Finland, a country of 5.5 million people on the edge of the Arctic with vast expanses of forests and reindeer roaming the wilds, has suddenly and unexpectedly emerged as a top destination for Iraqis who are crossing the Mediterranean to Europe along with hundreds of thousands of others fleeing conflict and poverty in the Middle East and Africa.
Some 11,900 Iraqis have applied for asylum in Finland this year, accounting for 70 percent of all claims. More than 8,600 arrived in September alone.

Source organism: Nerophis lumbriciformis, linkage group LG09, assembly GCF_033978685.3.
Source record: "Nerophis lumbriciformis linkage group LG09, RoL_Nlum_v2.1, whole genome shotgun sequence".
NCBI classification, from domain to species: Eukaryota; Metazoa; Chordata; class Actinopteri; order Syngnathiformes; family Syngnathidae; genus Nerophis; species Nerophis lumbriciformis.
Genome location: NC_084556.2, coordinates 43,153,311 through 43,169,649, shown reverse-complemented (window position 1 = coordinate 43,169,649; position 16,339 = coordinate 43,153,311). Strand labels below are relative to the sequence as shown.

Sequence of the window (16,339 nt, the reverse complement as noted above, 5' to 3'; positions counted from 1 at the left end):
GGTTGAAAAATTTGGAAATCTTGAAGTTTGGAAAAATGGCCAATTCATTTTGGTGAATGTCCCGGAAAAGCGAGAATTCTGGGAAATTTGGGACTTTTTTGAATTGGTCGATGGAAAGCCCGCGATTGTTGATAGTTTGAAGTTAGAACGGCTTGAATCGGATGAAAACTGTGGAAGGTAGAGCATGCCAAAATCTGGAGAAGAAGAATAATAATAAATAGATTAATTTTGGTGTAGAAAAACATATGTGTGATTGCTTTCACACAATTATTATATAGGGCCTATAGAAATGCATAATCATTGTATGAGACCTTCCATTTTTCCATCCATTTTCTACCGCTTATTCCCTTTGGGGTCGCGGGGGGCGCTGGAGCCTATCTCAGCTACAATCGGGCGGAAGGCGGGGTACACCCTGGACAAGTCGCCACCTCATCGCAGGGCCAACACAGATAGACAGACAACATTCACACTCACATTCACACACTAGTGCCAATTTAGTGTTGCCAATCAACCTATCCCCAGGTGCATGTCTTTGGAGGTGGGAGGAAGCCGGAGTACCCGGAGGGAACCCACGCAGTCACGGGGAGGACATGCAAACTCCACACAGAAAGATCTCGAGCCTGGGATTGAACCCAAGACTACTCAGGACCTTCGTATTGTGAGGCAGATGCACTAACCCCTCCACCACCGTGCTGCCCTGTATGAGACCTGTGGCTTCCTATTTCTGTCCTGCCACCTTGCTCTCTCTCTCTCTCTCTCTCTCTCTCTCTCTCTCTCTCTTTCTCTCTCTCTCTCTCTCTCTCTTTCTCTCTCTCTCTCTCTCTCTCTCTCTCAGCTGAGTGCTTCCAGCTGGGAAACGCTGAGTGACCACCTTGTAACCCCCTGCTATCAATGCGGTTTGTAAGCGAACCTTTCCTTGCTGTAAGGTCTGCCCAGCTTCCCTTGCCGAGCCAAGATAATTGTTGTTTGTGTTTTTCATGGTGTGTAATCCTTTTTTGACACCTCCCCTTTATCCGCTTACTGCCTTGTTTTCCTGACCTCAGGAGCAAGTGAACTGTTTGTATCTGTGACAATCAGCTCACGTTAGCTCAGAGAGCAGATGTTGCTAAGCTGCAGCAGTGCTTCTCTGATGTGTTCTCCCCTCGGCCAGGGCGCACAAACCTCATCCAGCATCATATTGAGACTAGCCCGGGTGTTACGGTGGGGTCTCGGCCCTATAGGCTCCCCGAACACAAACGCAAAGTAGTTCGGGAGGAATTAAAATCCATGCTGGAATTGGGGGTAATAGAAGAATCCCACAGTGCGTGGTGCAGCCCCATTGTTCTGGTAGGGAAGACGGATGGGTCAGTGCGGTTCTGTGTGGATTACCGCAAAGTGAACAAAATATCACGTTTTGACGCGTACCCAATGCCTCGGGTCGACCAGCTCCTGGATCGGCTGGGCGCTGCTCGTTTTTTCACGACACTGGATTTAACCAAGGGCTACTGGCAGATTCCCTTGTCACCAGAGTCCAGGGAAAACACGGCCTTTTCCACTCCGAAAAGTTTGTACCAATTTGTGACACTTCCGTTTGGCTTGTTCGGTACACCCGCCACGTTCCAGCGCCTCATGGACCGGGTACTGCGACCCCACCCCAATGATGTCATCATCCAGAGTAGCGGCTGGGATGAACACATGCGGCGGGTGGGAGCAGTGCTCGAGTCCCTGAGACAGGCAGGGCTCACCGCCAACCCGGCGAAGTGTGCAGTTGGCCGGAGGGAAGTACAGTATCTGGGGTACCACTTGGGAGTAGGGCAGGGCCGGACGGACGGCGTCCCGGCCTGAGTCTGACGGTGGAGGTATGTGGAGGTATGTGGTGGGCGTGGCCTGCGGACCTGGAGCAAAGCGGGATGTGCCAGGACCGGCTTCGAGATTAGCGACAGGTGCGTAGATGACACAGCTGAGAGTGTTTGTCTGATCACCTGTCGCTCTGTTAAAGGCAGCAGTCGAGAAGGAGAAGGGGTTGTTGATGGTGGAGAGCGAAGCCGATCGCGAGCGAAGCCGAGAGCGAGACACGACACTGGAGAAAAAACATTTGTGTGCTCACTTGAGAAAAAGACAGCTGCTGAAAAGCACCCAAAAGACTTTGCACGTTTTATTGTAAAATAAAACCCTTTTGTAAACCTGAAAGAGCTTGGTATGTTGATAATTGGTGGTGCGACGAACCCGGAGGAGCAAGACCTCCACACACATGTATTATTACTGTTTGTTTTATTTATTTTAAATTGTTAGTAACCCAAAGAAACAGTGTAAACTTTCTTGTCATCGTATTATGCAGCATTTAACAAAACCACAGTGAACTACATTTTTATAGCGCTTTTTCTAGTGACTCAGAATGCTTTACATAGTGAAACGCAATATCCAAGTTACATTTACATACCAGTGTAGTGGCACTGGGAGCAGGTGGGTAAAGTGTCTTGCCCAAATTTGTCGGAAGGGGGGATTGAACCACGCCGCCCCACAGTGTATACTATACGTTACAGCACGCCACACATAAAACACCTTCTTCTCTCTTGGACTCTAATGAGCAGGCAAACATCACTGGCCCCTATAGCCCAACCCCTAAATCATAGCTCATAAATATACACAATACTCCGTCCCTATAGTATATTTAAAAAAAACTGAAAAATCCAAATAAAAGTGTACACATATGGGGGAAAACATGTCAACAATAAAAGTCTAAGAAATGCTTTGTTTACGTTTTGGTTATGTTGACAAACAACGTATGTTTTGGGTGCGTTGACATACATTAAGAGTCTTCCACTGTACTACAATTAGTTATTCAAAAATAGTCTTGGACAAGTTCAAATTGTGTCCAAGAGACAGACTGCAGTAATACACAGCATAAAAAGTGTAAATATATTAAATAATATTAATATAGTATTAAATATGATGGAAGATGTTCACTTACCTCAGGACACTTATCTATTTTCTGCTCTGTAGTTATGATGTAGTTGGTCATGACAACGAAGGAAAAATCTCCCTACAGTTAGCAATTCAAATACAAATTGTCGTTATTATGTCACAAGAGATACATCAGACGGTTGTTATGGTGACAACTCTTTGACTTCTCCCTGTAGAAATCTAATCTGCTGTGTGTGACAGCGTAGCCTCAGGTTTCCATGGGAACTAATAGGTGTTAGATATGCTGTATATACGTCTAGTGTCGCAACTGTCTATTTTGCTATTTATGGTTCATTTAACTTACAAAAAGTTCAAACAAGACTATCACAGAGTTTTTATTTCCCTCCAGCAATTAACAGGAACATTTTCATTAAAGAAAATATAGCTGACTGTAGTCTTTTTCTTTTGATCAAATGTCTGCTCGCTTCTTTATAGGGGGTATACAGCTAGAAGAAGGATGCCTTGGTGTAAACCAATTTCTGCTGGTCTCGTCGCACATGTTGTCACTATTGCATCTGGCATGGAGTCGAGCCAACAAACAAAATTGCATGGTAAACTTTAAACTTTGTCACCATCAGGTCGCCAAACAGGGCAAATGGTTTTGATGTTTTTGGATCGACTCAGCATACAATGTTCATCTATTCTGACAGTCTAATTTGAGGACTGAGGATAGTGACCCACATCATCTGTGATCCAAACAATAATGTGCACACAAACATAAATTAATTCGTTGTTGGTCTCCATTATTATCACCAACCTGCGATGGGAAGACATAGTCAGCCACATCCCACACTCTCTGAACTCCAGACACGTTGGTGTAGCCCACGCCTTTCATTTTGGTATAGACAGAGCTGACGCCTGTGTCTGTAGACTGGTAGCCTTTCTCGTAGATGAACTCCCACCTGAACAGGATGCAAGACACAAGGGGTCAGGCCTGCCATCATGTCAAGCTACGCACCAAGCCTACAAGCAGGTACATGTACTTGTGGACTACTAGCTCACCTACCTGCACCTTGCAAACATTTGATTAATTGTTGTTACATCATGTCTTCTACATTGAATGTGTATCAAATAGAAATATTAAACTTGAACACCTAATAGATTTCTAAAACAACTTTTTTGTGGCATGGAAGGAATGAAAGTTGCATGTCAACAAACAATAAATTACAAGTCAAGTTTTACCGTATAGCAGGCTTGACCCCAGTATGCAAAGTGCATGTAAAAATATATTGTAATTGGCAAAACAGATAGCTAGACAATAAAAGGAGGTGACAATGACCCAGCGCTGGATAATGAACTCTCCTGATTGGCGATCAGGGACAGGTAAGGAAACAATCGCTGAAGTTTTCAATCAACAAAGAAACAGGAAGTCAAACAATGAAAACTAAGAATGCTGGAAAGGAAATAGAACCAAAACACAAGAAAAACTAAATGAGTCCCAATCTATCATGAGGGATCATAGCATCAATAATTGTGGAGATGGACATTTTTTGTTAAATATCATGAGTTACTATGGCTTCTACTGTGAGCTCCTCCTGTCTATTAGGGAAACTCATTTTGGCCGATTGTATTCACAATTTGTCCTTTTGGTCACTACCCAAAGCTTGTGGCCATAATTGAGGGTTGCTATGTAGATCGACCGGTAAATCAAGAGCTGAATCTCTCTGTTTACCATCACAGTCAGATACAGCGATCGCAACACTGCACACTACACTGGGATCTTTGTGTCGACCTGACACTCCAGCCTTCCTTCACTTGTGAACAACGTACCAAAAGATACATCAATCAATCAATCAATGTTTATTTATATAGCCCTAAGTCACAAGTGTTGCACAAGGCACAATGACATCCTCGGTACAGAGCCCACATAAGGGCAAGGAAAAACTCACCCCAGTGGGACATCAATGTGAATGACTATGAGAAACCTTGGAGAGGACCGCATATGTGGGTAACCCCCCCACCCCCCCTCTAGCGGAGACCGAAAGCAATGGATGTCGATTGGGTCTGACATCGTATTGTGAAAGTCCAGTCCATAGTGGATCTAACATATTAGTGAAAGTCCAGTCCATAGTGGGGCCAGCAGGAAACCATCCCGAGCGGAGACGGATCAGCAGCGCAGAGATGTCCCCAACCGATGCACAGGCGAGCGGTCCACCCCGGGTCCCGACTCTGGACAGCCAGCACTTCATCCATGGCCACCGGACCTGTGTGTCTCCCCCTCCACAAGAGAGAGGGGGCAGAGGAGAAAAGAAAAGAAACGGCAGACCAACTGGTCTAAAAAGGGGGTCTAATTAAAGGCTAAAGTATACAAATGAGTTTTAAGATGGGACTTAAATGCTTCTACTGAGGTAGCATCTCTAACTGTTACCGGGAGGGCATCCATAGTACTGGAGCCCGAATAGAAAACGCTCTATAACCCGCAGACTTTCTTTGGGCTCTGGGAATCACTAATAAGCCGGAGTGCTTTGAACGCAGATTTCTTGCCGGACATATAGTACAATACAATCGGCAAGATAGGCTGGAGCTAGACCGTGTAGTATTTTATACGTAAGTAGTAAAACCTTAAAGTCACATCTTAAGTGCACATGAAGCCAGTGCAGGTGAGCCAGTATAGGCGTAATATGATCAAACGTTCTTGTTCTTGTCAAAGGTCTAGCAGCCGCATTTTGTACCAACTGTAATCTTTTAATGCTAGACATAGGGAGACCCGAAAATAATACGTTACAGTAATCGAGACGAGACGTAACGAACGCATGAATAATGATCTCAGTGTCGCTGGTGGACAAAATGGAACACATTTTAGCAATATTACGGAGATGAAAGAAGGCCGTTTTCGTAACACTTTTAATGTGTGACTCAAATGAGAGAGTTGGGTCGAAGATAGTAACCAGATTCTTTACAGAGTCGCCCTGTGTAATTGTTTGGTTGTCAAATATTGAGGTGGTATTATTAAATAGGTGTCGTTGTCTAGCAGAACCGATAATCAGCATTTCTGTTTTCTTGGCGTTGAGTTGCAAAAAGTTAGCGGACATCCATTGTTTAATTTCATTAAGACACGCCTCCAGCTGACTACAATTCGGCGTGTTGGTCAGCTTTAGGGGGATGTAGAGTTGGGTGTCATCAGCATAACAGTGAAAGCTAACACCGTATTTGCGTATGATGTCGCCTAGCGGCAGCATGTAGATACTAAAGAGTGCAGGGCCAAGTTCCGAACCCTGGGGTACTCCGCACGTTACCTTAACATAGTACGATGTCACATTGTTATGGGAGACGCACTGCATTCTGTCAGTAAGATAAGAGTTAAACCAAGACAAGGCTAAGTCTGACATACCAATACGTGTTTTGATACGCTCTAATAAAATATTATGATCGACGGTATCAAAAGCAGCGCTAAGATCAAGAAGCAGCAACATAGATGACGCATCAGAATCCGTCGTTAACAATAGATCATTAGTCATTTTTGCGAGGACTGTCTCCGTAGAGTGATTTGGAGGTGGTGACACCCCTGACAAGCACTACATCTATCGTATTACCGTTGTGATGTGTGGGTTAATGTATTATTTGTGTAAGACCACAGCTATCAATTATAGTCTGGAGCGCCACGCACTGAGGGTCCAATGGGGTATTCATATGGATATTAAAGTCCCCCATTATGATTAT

Finnish officials say the sudden increase seems to be partly driven by online rumors about quick handling of asylum applications, generous benefits and an abundance of jobs. “We don’t know where these ideas came from,” said Hanna Kautto, a spokeswoman for the Finnish Immigration Service.
In reality, Finland’s reception for asylum-seekers differs little from other EU countries, and its economy has entered its fourth year of recession.